To call Dickens’ novels episodic is to beg the point; most of them were, after all, written as serials for daily newspapers, as, indeed, was Nicholas Nickleby. Dickens’ genius was in the weaving of intriguing stories and the depiction of a large assortment of individualized characters. The characters are drawn in broad strokes of black and white (all virtue, all evil), something less than the depiction of real-life complexities and ambiguities in shades of gray. But these are, nonetheless, incisively etched personalities that capture the imagination and have pleased generations of readers; many have become essential elements of Western literary mythology.
Nicklwby has survived somewhat in the shade of the enormously popularnovels–Great Expectiations, David Copperfield and Oliver Twist–but there has been no better time than now for a revival of interest, as reflected in Douglas McGrath’s new film version. The villain is Ralph Nickleby (Christopher Plummer), an unprincipled and avaricious financier who smoothe-talks his clients into making substantial investments with him; he’s as fresh as today’s headlines. Ralph Nickleby is not beyond pimping his innocent niece, Kate (Romola Garai), to curry favor with one of his slimier clients, Sir Mulberry Hawk (Edward Fox).
Ralph’s brother is bankrupt by investment speculations that failed, as a result of which "four stockbrokers took villas in Italy and 400 ordinary people were ruined." He took his life, leaving his widow, son Nicholas (Charlie Hunnam), and daughter Kate without means. They come to London seeking assistance from uncle Ralph, whose solution is to apprentice Kate to a milliner and to send Nicholas off to Dotheboys Hall, a squalid orphange for boys run by slimy Wackford Squeers (Jim Broadbent) and his cruel and heartless wife (Juliet Stevenson). This is familiar Dickens territory; exposing conditions at these schools was genuine 19th century muckraking and was effective in leading to reforms. (Dickens’ father served in debtor’s prison and he himself was sent to work in a factory at age 12; his life experience informs the sense of fairness and unfairness, of wrongs to be set right, that suffuses his melodramas.)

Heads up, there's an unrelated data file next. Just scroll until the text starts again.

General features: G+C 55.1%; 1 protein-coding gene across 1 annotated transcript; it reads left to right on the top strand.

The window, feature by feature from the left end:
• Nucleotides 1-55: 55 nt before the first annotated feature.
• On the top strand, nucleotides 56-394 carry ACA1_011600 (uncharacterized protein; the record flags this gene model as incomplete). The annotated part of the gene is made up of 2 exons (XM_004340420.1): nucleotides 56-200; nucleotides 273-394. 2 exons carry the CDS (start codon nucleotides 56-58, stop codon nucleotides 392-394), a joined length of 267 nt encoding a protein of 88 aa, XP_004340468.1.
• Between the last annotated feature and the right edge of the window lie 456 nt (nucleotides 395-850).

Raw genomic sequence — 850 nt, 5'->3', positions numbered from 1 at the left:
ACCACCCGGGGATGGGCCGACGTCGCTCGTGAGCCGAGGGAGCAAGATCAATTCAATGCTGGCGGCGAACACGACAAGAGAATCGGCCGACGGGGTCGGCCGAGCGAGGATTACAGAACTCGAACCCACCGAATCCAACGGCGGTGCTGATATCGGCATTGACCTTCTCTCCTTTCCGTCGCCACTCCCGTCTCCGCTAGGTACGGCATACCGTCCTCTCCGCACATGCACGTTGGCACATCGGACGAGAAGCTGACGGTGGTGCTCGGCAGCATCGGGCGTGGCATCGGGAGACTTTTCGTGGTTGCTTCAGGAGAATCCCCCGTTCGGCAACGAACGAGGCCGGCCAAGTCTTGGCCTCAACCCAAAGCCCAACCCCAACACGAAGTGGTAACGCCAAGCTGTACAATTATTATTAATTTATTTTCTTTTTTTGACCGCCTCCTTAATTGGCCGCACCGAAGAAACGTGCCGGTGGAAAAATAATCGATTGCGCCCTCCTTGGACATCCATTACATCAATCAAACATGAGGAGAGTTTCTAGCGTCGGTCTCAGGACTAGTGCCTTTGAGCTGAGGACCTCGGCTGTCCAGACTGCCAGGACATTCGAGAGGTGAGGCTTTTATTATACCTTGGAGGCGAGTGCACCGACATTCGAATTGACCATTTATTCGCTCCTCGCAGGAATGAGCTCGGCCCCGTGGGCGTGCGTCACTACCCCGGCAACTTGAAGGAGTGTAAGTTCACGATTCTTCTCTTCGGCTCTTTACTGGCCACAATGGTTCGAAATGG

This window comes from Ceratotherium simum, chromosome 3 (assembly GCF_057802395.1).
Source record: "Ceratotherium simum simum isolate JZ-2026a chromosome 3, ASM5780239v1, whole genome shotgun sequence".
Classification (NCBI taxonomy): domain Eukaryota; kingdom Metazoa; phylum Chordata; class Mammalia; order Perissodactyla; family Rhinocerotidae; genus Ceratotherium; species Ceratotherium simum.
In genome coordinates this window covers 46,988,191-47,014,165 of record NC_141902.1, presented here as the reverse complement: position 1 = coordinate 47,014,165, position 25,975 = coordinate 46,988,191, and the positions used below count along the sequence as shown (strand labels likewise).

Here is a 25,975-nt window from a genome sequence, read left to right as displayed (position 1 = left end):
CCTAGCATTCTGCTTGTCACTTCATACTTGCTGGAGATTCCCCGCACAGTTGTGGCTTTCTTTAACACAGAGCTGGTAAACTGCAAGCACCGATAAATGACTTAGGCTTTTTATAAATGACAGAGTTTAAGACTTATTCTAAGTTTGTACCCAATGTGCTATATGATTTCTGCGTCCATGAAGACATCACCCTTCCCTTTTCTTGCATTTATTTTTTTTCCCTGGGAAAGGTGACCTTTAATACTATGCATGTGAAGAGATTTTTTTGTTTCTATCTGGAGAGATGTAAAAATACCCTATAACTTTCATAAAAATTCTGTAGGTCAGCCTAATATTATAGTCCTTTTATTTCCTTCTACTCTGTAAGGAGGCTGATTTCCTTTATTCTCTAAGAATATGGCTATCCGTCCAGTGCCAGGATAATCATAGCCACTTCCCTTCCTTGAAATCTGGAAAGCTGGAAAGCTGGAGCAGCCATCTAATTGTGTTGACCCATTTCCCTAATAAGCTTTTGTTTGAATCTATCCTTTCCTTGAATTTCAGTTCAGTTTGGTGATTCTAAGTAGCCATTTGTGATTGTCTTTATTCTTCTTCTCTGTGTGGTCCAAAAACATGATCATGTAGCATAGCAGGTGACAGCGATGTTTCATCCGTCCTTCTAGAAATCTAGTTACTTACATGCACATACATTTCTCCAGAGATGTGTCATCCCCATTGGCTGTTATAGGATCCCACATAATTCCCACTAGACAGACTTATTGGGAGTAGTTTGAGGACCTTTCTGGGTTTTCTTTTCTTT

At Dotheboys Hall, Nicholas befriends Smike (Jamie Bell); they escape together and join a traveling theater, headed by Vincent Crummles (Nathan Lane) and his wife (Barry Humphries in high Dame Edna drag). This episode provides some delightful comic relief after the bleak goings on at the Hall. Ultimately, Nicholas and Smike return to London, where Nicholas finds employment with the kind and helpful Cheeryble brothers, a sort of Tweedle Dee and Tweedle Dum pair ofGood Samaritans. Nicholas also rescues Madeline Bray (Anne Hathaway) from one of hisuncle’s schemes and quickly falls in love with her. Dickens’ idealized romance is as bright as his villains are dark. Dickens also offers a definition of extended family, an idea that seems ahead of its time: "those who share blood, but also those for whom they would spill it."
McGrath, who wrote the screenplay as well as directed, delivers the narrative in traditional style, with clarity and in the best of the Masterpiece Theatre "look"–production values are high. Especially effective is the grand, if ominous, house full of stuffed birds, elephant tusks, and animal skeletons which is Ralph Nickelby’s residence.
McGrath elicits first rate performances from all his leads and the many minor characters as well. (The casting is so deep that Tom Courtenay and Alan Cumming in supporting roles almost have been skipped over here.) Especially notable is Jamie Bell’s leap from the ebullient ballet dancer Billy Elliot to Smike, the lame victim of Dotheboys Hall.